The acute and post-activation potentiation effects of the SPEEDMAKER™ on step-by step kinematics, muscle activation and performance in 30-m sprints

  • Hågen Fjørkenstad Dybdal Department of Sports Science and Physical Education, Nord University, Levanger, Norway
  • Roland Van Den Tillaar Department of Sports Science and Physical Education, Nord University, Levanger, Norway
Keywords: resisted sprint, EMG, PAP, team male soccer players

Abstract

The purpose of this study was to examine the acute effects of using the SpeedMaker™ on step-by-step kinematics and muscle activity in 30-m sprints and if it is possible to elicit a post-activation potentiation stimulus with the SpeedMaker™ upon subsequent 30-m sprint performance. Thirteen male soccer players (age: 22.8±1.8 yr, body mass: 75.1±11.9 kg, height: 1.80±0.08 m) participated in a repeated measure and cross-over design consisting of two conditions: three normal 30-m sprints (control) and two normal 30-m sprints divided by one 30-m sprint with the SpeedMaker™ (intervention). Kinematics were measured for each step together with the peak muscle activity of the hamstrings, quadriceps and gluteus during each stride of each 30-m sprint. The main findings were that sprinting with the SpeedMaker™ increased sprint times by 1.7% compared to normal 30-m sprints. However, no occurrence of a postactivation potentiation (PAP) response was found when performing a 30-m sprint with the SpeedMaker™ prior to a normal 30-m sprint in male soccer players. Furthermore, no detectable differences in step-by-step analysis on kinematics and muscle activity were found between the sprints with and without the SpeedMaker™. Only hamstrings and gluteus activity increased per stride over 30-m. It was concluded that the SpeedMaker™ did influence sprint times, but only in a small way that kinematics and muscle activity did not change detectable. Furthermore, that the SpeedMaker™ did not elicit a PAP effect. In addition, increased hamstring and gluteus maximus activation during the 30-m sprints suggests that these muscles are very important for acceleration, and that it is likely that acute hamstring strains occur when a soccer player is close to maximal velocity, as hamstring activation is maximal at that point.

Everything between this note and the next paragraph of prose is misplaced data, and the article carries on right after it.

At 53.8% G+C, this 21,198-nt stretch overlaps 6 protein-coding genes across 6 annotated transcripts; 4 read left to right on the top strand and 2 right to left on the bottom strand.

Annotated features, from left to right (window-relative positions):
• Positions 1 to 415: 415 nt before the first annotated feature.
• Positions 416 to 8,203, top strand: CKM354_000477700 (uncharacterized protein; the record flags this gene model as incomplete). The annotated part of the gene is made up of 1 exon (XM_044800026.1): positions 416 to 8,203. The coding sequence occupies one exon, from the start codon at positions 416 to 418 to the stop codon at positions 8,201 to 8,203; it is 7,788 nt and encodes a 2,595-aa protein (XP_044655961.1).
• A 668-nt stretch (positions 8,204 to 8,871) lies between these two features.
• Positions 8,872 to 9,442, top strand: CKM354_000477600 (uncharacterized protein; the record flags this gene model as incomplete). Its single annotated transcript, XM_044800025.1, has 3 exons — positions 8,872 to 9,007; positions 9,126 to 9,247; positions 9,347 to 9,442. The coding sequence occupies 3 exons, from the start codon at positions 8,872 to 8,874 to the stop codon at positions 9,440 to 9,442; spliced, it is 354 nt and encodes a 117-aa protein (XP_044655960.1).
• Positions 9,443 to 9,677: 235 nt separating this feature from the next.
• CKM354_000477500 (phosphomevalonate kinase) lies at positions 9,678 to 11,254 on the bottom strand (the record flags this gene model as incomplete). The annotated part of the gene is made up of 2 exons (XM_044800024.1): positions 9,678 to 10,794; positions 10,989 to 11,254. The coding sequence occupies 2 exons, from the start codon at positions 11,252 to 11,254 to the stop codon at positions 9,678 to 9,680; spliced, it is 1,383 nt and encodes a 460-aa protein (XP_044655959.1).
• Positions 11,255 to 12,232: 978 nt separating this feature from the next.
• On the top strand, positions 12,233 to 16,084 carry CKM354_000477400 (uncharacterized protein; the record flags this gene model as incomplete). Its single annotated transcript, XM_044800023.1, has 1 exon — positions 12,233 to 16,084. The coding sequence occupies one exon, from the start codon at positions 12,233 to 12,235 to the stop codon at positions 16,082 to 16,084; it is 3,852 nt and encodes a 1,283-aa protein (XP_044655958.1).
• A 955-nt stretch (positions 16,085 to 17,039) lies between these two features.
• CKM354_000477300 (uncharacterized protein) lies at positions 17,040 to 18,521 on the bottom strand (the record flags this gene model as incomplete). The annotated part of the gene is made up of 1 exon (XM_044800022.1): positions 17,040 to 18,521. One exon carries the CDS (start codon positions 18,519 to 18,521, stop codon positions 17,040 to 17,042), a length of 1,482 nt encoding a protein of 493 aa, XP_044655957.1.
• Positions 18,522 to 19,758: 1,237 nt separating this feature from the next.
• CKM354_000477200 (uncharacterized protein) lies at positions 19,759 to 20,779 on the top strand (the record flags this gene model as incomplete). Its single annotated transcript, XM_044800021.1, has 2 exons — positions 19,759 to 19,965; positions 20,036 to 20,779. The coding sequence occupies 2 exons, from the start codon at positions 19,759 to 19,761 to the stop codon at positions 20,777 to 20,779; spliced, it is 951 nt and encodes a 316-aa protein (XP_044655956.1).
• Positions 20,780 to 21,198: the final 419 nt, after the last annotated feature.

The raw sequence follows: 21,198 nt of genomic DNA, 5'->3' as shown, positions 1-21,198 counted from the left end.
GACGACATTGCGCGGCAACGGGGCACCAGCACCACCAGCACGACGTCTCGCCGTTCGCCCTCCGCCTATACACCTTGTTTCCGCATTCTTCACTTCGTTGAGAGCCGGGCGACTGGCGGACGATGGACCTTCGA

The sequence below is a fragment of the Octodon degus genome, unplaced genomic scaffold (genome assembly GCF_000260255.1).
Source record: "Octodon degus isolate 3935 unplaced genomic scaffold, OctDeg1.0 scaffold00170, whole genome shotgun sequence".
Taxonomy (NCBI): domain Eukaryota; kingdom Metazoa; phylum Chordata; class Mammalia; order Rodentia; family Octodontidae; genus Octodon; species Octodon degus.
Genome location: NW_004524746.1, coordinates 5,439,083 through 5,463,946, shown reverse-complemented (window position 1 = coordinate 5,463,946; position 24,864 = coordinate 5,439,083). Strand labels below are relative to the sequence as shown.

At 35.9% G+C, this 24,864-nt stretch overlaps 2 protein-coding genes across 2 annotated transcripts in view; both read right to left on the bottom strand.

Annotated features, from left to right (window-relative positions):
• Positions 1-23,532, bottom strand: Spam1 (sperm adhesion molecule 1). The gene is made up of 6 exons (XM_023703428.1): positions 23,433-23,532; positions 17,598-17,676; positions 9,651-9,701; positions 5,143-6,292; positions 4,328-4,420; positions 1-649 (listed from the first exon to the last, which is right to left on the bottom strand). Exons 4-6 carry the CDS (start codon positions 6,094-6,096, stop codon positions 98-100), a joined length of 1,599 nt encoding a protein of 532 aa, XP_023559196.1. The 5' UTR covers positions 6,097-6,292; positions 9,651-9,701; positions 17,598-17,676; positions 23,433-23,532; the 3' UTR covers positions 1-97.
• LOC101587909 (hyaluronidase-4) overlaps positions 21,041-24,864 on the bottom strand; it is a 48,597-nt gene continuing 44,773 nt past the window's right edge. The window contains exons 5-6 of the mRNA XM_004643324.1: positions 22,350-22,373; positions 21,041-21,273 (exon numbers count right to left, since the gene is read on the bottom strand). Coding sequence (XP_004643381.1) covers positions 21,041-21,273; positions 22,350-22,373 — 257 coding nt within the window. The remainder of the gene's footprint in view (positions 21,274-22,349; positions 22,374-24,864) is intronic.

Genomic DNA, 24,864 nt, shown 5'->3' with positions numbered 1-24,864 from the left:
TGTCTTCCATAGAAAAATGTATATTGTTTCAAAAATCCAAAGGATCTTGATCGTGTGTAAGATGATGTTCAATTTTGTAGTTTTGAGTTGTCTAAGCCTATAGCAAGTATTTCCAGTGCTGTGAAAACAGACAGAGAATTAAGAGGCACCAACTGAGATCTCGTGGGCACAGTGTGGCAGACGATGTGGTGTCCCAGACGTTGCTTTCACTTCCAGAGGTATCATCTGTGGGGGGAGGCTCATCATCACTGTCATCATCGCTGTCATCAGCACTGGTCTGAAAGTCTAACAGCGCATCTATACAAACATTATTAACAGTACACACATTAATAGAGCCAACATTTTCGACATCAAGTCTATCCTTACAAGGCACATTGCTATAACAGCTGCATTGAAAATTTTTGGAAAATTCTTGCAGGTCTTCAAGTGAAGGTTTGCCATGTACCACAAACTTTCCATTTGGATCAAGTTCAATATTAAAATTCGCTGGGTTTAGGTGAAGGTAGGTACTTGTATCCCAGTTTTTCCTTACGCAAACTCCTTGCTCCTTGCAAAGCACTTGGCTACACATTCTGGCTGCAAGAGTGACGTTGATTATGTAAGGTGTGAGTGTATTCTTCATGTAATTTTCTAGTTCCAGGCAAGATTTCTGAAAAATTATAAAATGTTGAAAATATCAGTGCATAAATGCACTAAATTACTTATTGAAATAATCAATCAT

Published
2019-01-02
Section
Articles